Director – Rob Spera, Screenplay – Doug Hall & Jon Huffman, Story – Doug Hall, Rob Spera, Alan Reynolds & William Wells, Producers – Bruce David Eisen, Darin Spillman & Mike Upton, Photography – Michael Mickens, Music – Nicholas Rivera, Music Supervisor – Joel C. High, Visual Effects – Encore Visual Effects, Makeup Effects – Gabe Bartalos, Production Design – Nalia. Production Company – Trimark.
Warwick Davis (The Leprechaun), A.T. Montgomery (Postmaster P), Red Grant (Butch), Rashaan Hall (Stray Bullet), Ice-T (Mac Daddy), Ivory Ocean (Reverend Hansom), Lobo Sebastian (Fontaine Rivera), Bebe Drake (Post’s Mother), Dan Martin (Jackie Dee)
Three youths from the hood want to make it big as a hip hop band. They are given a chance by rap producer Mac Daddy who then withdraws his offer after they refuse to promote aggressive, crime-breaking lyrics. They need to get money for the equipment for an upcoming audition and so decide to break into Mac Daddy’s house and steal from him. However, Mac Daddy has the leprechaun’s remains in a glass case. They bring the leprechaun back to life when they take the locket that imprisons it. Hunted by both Mac Daddy and the leprechaun, they try to stay alive and make it to the audition. At the same time, Postmaster P finds that the golden flute they took from the leprechaun has a strange hypnotic effect on people.
Leprechaun in the Hood was the fifth film in the series begun with Leprechaun (1993). (See below for other titles in the Leprechaun series). The previous Leprechaun films featured Warwick Davis as a malevolent leprechaun dispatching people with OTT regard. All of them, particularly the third and fourth entries directed by Brian Trenchard-Smith, tend to the awful. The best news about Leprechaun in the Hood is that it is the best of the series, indeed the first of the series that is in any way good.
In a bizarre conceptual crosshatch, the series has been turned into a hip-hop film. (As is obligatory for a gangsta film, it features rapper-turned-actor Ice-T). The surprise is that the film actually plays the premise straight and has a serious story about three young guys from the hood trying to make it as a hip hop act but getting into trouble along the way. The film takes place in a world of ghettos, gospel churches, hip-hop/rap, gang-banging and drag queens.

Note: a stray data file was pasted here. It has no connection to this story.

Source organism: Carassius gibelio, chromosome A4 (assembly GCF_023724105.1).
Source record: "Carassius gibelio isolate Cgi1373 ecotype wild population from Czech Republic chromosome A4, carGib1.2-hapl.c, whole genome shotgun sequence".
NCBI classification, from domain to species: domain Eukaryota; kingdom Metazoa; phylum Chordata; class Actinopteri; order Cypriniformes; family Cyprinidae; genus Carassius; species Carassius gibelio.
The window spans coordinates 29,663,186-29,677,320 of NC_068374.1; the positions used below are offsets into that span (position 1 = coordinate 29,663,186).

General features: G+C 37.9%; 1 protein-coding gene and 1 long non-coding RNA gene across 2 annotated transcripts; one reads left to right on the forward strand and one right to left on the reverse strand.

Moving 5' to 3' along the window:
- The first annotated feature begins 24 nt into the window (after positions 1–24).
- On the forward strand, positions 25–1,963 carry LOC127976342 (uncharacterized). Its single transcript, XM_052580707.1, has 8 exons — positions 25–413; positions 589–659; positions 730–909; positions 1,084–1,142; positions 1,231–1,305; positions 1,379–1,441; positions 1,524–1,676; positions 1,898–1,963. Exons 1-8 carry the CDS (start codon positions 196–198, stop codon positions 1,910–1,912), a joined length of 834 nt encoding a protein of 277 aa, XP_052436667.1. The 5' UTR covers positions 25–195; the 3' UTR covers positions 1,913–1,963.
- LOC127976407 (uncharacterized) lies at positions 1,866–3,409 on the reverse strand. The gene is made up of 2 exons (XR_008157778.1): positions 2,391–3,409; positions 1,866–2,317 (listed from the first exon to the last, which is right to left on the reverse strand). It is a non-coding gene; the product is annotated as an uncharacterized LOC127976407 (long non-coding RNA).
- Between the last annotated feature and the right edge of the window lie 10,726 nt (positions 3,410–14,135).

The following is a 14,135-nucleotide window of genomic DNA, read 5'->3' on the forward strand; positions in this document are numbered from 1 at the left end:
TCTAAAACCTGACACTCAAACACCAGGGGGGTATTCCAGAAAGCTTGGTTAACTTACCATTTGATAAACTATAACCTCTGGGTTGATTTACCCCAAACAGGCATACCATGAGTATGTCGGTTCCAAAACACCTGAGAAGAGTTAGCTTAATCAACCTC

The previous Leprechaun films were centred around the set-pieces of the Leprechaun’s campy dispatches, tied together with the nominal raison d’etre of him re-collecting his gold coins. Here the leprechaun is almost a supporting character – indeed, when Warwick Davis does turn up and do his campy thing, he tends to drag down what is otherwise a reasonable film. When one of the lead characters is killed, the effect is tragic, not a campy novelty dispatch.
Of course, the film lets the customary campiness have its head at the end. The results are hilariously tongue-in-cheek – the boys’ plan to deal with the leprechaun involves them going into his lair in drag posing as hoes and fooling the leprechaun into smoking a joint made out of four-leaf clovers. The end credits with Warwick Davis and the zombified hoes dancing the leprechaun rap has to be seen to be believed.
The other Leprechaun films are:– Leprechaun (1993), Leprechaun 2/One Wedding and Lots of Funerals (1994), Leprechaun 3 (1995), Leprechaun 4: Leprechaun in Space (1996) and Leprechaun: Origins (2014). Leprechaun: Back 2 tha Hood (2003) was a sequel to this.